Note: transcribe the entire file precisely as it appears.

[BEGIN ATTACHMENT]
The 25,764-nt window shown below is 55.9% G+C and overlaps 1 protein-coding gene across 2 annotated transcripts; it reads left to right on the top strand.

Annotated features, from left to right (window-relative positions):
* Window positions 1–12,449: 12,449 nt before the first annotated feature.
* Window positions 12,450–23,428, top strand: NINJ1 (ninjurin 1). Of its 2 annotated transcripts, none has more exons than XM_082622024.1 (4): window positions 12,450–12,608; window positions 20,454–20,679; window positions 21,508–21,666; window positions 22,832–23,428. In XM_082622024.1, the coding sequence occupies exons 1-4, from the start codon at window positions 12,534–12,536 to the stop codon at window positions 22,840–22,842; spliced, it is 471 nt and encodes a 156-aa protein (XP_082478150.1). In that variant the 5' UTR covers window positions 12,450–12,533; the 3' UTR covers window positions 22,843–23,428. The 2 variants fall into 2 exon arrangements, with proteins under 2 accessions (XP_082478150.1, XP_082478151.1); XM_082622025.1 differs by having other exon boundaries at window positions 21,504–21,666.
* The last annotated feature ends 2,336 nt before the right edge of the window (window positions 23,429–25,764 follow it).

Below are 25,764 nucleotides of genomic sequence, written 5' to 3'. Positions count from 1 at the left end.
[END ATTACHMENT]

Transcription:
The 25,764-nt window shown below is 55.9% G+C and overlaps 1 protein-coding gene across 2 annotated transcripts; it reads left to right on the top strand.

Annotated features, from left to right (window-relative positions):
* Window positions 1–12,449: 12,449 nt before the first annotated feature.
* Window positions 12,450–23,428, top strand: NINJ1 (ninjurin 1). Of its 2 annotated transcripts, none has more exons than XM_082622024.1 (4): window positions 12,450–12,608; window positions 20,454–20,679; window positions 21,508–21,666; window positions 22,832–23,428. In XM_082622024.1, the coding sequence occupies exons 1-4, from the start codon at window positions 12,534–12,536 to the stop codon at window positions 22,840–22,842; spliced, it is 471 nt and encodes a 156-aa protein (XP_082478150.1). In that variant the 5' UTR covers window positions 12,450–12,533; the 3' UTR covers window positions 22,843–23,428. The 2 variants fall into 2 exon arrangements, with proteins under 2 accessions (XP_082478150.1, XP_082478151.1); XM_082622025.1 differs by having other exon boundaries at window positions 21,504–21,666.
* The last annotated feature ends 2,336 nt before the right edge of the window (window positions 23,429–25,764 follow it).

Below are 25,764 nucleotides of genomic sequence, written 5' to 3'. Positions count from 1 at the left end.